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قديم 09-28-2009, 04:54 PM
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mohammadhuda_1968 mohammadhuda_1968 غير متصل
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تاريخ التسجيل: Oct 2006
الدولة: Qatar
المشاركات: 202
افتراضي France to woo Islamic finance

PARIS - AS FRANCE debates whether to ban the burqa, the government is leading a drive to attract billions in investment from Muslim countries by turning Paris into the European capital of Islamic finance.


The French parliament this month has approved changes to legislation to allow Islamic 'sukuk' bonds to be issued and the Qatar Islamic Bank has applied to be the first such bank to open in France.

Home to Europe's biggest Muslim minority, France is hoping to unseat London as the European hub for Islamic banking, offering products that comply with Sharia law and meet the needs of big investors mostly from Gulf countries.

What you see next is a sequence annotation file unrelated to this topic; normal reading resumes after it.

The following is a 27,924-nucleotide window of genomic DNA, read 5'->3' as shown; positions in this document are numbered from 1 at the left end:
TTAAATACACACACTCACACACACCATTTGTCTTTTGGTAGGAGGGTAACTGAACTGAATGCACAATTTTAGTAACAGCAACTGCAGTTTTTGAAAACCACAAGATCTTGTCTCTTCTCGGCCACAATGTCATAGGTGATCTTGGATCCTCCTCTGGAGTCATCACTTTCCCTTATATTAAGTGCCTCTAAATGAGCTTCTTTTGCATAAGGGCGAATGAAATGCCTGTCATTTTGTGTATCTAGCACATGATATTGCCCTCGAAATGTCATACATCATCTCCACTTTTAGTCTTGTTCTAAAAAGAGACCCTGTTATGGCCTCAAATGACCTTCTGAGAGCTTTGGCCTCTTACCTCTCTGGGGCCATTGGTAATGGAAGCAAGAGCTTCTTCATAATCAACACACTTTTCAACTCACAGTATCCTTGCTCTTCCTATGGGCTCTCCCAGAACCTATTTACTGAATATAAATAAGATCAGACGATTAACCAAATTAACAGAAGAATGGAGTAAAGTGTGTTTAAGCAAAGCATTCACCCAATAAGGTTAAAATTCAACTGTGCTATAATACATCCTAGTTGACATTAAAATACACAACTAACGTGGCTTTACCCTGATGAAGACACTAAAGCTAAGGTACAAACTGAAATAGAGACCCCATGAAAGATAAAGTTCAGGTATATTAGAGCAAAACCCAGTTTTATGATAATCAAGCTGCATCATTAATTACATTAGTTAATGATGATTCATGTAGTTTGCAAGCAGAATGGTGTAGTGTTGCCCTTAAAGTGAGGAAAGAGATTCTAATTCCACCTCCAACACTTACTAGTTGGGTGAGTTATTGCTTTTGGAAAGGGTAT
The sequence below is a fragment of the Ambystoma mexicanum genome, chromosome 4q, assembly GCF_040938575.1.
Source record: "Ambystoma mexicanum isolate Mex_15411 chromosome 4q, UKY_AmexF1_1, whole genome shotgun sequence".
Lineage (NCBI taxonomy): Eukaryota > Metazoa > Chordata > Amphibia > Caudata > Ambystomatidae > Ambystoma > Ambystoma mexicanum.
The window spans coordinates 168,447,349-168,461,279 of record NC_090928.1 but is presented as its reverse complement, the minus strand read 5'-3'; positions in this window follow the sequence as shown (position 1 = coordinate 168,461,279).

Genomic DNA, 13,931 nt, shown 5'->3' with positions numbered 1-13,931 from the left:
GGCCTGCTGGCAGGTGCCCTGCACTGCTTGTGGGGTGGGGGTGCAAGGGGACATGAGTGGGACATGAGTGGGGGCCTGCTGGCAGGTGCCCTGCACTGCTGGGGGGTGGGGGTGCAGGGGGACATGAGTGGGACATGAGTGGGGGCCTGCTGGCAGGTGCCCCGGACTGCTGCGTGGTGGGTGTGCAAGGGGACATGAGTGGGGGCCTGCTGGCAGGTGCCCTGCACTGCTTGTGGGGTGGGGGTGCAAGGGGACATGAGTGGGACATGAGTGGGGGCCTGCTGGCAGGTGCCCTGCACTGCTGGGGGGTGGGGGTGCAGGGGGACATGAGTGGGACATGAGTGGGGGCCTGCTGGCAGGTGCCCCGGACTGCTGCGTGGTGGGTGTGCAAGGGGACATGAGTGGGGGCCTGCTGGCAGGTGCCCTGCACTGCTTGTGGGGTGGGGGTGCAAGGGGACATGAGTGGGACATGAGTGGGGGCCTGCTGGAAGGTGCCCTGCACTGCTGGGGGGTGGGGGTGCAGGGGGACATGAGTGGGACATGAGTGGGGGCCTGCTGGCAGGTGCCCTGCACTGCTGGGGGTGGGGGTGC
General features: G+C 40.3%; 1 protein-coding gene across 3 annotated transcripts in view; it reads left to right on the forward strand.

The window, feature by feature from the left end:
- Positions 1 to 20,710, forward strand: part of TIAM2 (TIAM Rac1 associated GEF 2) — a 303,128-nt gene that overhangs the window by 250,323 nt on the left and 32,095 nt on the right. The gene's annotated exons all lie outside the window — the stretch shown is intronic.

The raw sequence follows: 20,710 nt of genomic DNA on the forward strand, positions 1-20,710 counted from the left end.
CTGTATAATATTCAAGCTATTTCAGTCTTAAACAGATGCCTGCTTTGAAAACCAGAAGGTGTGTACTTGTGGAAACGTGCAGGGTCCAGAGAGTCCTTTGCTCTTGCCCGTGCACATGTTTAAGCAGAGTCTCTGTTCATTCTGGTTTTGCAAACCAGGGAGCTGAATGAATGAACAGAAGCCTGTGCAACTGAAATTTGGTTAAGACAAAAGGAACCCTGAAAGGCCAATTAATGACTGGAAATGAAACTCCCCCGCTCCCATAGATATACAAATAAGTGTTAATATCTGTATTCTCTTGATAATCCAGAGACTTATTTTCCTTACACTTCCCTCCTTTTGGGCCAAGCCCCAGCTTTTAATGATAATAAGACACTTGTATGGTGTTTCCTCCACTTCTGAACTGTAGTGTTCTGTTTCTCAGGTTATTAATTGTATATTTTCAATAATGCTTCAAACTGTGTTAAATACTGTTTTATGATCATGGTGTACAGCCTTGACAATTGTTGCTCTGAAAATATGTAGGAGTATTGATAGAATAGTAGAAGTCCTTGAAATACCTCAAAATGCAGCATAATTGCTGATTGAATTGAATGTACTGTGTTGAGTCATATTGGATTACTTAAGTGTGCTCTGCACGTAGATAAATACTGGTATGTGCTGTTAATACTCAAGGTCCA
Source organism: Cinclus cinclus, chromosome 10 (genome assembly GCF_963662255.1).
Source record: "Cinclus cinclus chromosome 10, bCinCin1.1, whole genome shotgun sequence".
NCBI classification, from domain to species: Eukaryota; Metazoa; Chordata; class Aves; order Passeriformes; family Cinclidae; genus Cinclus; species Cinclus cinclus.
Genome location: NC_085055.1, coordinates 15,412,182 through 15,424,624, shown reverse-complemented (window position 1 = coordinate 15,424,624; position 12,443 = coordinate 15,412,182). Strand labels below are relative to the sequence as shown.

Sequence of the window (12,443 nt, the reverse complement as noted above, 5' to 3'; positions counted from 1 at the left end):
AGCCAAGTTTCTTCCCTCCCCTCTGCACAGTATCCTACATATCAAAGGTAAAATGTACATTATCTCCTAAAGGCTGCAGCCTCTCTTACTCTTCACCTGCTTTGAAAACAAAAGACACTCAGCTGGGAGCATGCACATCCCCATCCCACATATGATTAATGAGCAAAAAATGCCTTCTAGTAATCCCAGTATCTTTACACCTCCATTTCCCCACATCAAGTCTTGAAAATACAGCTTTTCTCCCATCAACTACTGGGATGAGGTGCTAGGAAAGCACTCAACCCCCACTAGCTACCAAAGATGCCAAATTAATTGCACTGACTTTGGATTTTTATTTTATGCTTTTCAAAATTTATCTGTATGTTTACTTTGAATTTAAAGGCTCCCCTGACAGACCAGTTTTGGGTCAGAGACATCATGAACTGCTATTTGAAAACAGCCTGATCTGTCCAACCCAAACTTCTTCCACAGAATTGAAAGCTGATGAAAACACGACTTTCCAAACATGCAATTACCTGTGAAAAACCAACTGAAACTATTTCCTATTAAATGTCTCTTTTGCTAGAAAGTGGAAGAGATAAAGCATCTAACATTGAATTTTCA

But the drive is raising hackles, with some opposition politicians accusing the government of undermining France's much prized secularism to accommodate wealthy interests.

'When rich Muslims are concerned, we welcome them. But when they are poor, we put them on planes and deport them. This is all very upsetting,' said Socialist deputy Henri Emmanuelli.

After failing to garner enough votes to derail the bill, the Socialist opposition is challenging the legality of the new legislation on Islamic finance before the Constitutional Council.

'We must not allow principles of Sharia law, or the ethics of the Koran to be introduced into French law,' said Mr Emmanuelli.

Under Syariah law, making money from money such as charging interest is not permitted and investment in companies involved in alcohol, gambling and tobacco is strictly off limits.

Much of the debate has focussed on opening up the French market to 'sukuk' bonds, which are asset-based and do not pay interest. Investors receive coupons corresponding to part of the profits earned by the asset underpinning the bond.

Economists argue that money raised through Islamic finance could help spur France's nascent recovery with tools that are seen as financially sounder than the high-risk derivatives that led to the 2008 global meltdown. -- AFP
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